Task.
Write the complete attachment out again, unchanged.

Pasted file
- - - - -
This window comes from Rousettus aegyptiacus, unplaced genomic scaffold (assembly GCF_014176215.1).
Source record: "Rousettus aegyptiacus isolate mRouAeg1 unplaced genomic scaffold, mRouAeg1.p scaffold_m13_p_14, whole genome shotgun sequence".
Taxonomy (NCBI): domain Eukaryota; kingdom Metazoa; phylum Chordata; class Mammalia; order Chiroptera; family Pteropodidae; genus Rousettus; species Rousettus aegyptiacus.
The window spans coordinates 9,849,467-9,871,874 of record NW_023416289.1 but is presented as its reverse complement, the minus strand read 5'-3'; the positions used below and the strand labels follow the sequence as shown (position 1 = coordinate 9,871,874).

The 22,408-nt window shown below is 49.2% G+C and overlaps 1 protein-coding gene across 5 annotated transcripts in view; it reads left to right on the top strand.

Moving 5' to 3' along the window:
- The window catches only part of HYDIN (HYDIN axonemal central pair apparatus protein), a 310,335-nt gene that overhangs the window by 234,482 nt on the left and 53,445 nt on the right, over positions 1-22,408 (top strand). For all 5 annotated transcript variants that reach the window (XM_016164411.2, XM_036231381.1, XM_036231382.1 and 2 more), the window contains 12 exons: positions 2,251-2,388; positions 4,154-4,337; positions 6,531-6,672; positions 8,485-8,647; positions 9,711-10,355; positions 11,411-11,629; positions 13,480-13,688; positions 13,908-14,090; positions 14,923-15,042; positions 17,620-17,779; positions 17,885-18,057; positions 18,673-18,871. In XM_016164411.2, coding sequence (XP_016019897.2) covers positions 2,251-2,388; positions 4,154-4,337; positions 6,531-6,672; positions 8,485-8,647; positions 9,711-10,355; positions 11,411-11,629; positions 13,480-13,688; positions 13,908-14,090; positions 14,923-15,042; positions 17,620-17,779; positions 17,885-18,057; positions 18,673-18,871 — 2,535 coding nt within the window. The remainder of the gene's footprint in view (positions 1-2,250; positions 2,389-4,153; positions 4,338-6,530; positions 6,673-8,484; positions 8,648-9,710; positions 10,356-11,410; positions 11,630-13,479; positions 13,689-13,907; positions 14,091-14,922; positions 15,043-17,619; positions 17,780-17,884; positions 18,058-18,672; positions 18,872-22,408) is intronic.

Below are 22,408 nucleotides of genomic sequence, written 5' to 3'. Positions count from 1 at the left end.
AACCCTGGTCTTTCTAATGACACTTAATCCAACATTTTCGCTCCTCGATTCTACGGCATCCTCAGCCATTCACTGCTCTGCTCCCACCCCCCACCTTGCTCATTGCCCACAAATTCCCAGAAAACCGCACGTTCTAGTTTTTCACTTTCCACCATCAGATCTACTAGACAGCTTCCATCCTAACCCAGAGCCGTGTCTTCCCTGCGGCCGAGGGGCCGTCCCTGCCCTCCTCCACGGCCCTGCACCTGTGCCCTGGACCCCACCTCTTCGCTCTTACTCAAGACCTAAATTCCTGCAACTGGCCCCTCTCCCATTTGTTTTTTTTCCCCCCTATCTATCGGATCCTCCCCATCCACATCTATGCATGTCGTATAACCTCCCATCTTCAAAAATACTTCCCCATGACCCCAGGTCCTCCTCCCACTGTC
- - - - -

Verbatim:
This window comes from Rousettus aegyptiacus, unplaced genomic scaffold (assembly GCF_014176215.1).
Source record: "Rousettus aegyptiacus isolate mRouAeg1 unplaced genomic scaffold, mRouAeg1.p scaffold_m13_p_14, whole genome shotgun sequence".
Taxonomy (NCBI): domain Eukaryota; kingdom Metazoa; phylum Chordata; class Mammalia; order Chiroptera; family Pteropodidae; genus Rousettus; species Rousettus aegyptiacus.
The window spans coordinates 9,849,467-9,871,874 of record NW_023416289.1 but is presented as its reverse complement, the minus strand read 5'-3'; the positions used below and the strand labels follow the sequence as shown (position 1 = coordinate 9,871,874).

The 22,408-nt window shown below is 49.2% G+C and overlaps 1 protein-coding gene across 5 annotated transcripts in view; it reads left to right on the top strand.

Moving 5' to 3' along the window:
- The window catches only part of HYDIN (HYDIN axonemal central pair apparatus protein), a 310,335-nt gene that overhangs the window by 234,482 nt on the left and 53,445 nt on the right, over positions 1-22,408 (top strand). For all 5 annotated transcript variants that reach the window (XM_016164411.2, XM_036231381.1, XM_036231382.1 and 2 more), the window contains 12 exons: positions 2,251-2,388; positions 4,154-4,337; positions 6,531-6,672; positions 8,485-8,647; positions 9,711-10,355; positions 11,411-11,629; positions 13,480-13,688; positions 13,908-14,090; positions 14,923-15,042; positions 17,620-17,779; positions 17,885-18,057; positions 18,673-18,871. In XM_016164411.2, coding sequence (XP_016019897.2) covers positions 2,251-2,388; positions 4,154-4,337; positions 6,531-6,672; positions 8,485-8,647; positions 9,711-10,355; positions 11,411-11,629; positions 13,480-13,688; positions 13,908-14,090; positions 14,923-15,042; positions 17,620-17,779; positions 17,885-18,057; positions 18,673-18,871 — 2,535 coding nt within the window. The remainder of the gene's footprint in view (positions 1-2,250; positions 2,389-4,153; positions 4,338-6,530; positions 6,673-8,484; positions 8,648-9,710; positions 10,356-11,410; positions 11,630-13,479; positions 13,689-13,907; positions 14,091-14,922; positions 15,043-17,619; positions 17,780-17,884; positions 18,058-18,672; positions 18,872-22,408) is intronic.

Below are 22,408 nucleotides of genomic sequence, written 5' to 3'. Positions count from 1 at the left end.
AACCCTGGTCTTTCTAATGACACTTAATCCAACATTTTCGCTCCTCGATTCTACGGCATCCTCAGCCATTCACTGCTCTGCTCCCACCCCCCACCTTGCTCATTGCCCACAAATTCCCAGAAAACCGCACGTTCTAGTTTTTCACTTTCCACCATCAGATCTACTAGACAGCTTCCATCCTAACCCAGAGCCGTGTCTTCCCTGCGGCCGAGGGGCCGTCCCTGCCCTCCTCCACGGCCCTGCACCTGTGCCCTGGACCCCACCTCTTCGCTCTTACTCAAGACCTAAATTCCTGCAACTGGCCCCTCTCCCATTTGTTTTTTTTCCCCCCTATCTATCGGATCCTCCCCATCCACATCTATGCATGTCGTATAACCTCCCATCTTCAAAAATACTTCCCCATGACCCCAGGTCCTCCTCCCACTGTC